Mediation Confidentiality: what is all the hoopla?
Hoopla is derived from the French “Houp-la” which is a sound akin to “whoopsi-daisy!” when you are swinging around a child. It now is used to describe a over-sensationalist response to something average, a much ado about nothing.
Anyway, back to the law. If you have been looking around for mediators, you may have noticed you are inundated with lots of forms which have “waivers”, and “disclosures”. Most of them deal with confidentiality.
What is the big deal?
Traditionally, public policy has encouragement of settlement of disputes. And the only way to get people to come to the table and talk about things, is to protect them and not use things said in settlement against them. so, historically, the communications made in a settlement could not later be used in Court. Five (5) major Supreme Court decisions upheld the importance of confidentiality.
So what’s the problem? Well, in 2011, in a case called 51 Cal.4th 113, S178914, Cassel v. Superior Court (Wasserman, Comden, Casselman & Pearson, L.L.P.), some disgruntled mediation clients wanted to sue their lawyers for malpractice and they wanted to use some communications made during mediation, but the Court said NO, it’s protected. Thus, mediation confidentiality trumps the ability of a party to a mediation to sue his attorney for alleged professional negligence occurring at the mediation. Mediation confidentiality covers all conversations that relate to the mediation − both before and during the mediation − within or outside presence of the mediator.
In response to Cassel, in early 2012, the California Legislature introduced amended California Evidence Code Section 1120 by adding subsection (4) to subpart (b). As originally drafted and introduced into the California State Assembly, this new subpart provided that mediation confidentiality would not preclude the admissibility in an action for legal malpractice, an action for breach of fiduciary duty or both, or in a State Bar proceeding of: … communications directly between the client and his or her attorney during mediation if professional negligence or misconduct forms the basis of the client’s allegations against the attorney. (AB 2025, February 23, 2012.) Basically, the new law stated that a lawyer cannot rely on mediation as a shield in a legal malpractice action against him/her, and tried to carve out exceptions to the confidentiality that was previously near and dear to mediation.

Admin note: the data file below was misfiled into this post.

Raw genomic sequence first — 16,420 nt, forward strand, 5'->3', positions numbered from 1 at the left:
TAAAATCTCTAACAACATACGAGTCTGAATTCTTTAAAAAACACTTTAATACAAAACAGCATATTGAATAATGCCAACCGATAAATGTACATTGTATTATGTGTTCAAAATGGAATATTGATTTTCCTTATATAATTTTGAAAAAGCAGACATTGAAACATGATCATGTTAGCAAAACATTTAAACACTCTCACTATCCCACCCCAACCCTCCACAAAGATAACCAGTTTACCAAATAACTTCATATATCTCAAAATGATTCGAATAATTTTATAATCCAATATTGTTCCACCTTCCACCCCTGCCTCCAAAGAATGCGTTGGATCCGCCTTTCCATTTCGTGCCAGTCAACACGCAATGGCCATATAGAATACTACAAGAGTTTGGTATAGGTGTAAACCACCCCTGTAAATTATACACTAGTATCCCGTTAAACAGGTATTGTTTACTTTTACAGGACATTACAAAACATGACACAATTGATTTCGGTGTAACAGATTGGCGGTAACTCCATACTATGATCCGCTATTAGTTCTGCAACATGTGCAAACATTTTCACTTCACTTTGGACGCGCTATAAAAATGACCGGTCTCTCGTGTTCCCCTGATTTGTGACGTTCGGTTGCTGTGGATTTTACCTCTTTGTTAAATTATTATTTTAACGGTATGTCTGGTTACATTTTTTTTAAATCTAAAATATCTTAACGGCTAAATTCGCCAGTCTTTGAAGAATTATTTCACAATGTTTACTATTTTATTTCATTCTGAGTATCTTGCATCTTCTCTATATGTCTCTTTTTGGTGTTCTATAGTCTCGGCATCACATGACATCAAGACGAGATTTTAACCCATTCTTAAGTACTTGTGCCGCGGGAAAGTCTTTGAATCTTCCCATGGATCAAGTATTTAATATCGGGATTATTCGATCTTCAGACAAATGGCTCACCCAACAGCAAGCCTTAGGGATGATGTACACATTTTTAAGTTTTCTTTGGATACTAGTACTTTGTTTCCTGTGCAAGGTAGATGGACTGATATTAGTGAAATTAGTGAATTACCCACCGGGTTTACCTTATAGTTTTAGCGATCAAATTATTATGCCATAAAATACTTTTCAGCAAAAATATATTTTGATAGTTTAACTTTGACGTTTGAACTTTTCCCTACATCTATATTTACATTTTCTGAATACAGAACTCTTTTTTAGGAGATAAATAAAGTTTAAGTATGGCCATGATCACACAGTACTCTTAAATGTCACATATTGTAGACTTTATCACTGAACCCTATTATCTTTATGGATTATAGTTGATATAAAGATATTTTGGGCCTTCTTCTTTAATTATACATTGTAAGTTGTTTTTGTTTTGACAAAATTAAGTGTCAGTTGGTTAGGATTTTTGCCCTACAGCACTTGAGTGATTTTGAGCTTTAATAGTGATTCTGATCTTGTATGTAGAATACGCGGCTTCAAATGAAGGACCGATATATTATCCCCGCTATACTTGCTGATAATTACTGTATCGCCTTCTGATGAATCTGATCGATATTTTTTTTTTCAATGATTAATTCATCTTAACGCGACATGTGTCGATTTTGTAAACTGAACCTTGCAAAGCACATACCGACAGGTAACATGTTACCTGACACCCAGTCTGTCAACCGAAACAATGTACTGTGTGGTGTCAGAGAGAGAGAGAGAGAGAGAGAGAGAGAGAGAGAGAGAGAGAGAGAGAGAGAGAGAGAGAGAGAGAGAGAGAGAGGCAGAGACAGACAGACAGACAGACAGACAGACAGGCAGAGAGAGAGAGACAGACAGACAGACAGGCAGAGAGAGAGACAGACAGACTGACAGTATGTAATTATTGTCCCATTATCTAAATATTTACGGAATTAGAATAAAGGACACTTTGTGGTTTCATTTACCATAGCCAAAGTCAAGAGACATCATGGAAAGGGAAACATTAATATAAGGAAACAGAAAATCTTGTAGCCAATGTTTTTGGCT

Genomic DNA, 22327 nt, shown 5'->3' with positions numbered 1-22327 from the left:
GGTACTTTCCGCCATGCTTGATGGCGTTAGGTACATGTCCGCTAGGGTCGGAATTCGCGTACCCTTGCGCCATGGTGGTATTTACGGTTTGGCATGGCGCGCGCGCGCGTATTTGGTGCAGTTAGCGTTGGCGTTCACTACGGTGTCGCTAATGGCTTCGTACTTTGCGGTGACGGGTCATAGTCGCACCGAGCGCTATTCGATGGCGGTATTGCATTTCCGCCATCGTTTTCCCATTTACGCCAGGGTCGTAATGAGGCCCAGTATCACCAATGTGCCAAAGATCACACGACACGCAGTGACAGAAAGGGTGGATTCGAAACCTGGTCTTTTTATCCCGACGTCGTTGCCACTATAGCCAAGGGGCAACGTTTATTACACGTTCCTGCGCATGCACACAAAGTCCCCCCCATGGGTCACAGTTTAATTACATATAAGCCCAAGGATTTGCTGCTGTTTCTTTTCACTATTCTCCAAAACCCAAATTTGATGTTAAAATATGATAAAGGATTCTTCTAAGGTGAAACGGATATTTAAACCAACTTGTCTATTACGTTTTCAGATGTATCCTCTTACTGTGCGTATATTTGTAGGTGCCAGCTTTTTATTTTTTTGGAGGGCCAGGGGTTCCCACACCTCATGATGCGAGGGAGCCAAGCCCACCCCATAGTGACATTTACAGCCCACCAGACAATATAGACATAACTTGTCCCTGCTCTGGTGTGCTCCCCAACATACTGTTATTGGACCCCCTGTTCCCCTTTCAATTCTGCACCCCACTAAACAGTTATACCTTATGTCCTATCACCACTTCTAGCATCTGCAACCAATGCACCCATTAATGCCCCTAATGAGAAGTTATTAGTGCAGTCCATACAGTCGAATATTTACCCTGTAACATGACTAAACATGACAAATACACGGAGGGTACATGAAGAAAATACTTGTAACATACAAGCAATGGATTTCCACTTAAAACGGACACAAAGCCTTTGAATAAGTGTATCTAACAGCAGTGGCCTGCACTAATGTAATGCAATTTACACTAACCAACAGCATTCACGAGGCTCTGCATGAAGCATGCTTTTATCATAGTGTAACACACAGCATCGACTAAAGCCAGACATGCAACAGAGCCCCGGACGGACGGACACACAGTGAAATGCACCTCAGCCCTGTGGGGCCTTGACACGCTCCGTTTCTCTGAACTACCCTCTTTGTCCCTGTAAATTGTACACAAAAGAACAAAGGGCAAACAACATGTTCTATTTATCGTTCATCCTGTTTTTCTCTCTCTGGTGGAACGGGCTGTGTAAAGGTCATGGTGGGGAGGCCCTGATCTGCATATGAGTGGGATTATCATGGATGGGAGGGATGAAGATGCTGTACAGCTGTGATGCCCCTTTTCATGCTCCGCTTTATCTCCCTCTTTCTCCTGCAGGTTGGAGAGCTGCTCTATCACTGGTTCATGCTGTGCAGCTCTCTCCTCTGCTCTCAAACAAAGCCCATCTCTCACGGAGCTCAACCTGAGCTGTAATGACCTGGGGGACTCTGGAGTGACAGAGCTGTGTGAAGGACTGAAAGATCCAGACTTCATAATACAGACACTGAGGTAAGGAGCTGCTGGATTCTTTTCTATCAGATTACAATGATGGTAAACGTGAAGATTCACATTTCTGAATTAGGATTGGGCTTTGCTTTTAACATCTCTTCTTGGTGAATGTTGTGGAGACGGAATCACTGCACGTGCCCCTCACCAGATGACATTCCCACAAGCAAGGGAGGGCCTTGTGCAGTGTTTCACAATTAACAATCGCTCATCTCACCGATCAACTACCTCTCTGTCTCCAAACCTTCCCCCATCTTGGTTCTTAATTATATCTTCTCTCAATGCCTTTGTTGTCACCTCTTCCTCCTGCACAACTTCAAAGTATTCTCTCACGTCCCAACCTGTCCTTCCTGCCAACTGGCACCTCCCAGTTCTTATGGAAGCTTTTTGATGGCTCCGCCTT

There was overwhelming opposition by mediators and lawyers everywhere. Since then, the debate has loomed – should there be or not be an exception to the mediation confidentiality rule when attorney malpractice is alleged?
In 2012, the California Legislature ordered the Law Revision Commission to study the relationship between mediation confidentiality and attorney malpractice. After 5 years, in December 2017, the California Law Revision Commission published its study on Relationship Between Mediation Confidentiality and Attorney Malpractice and Other Misconduct – Study K-402 and approved a CLRC Pub240-K402.
So currently, confidentiality is protected. It has to be, for mediation to work! Confidentiality is the cornerstone of negotiation – people need to feel SAFE. The previous law that was introduced after Cassel would have eroded the confidentiality – it would have allowed mediation communications to be subpoenaed and used in a later case where lawyer malpractice was alleged. It would have allowed all mediation participants to be subpoenaed. It would have, in a nutshell, killed any desire to mediate.
The new law Evidence Code 1129 mandates that you inform clients about confidentiality (in 12-point, clear separate document!) This is in exchange for keeping confidentiality in place, with no exceptions.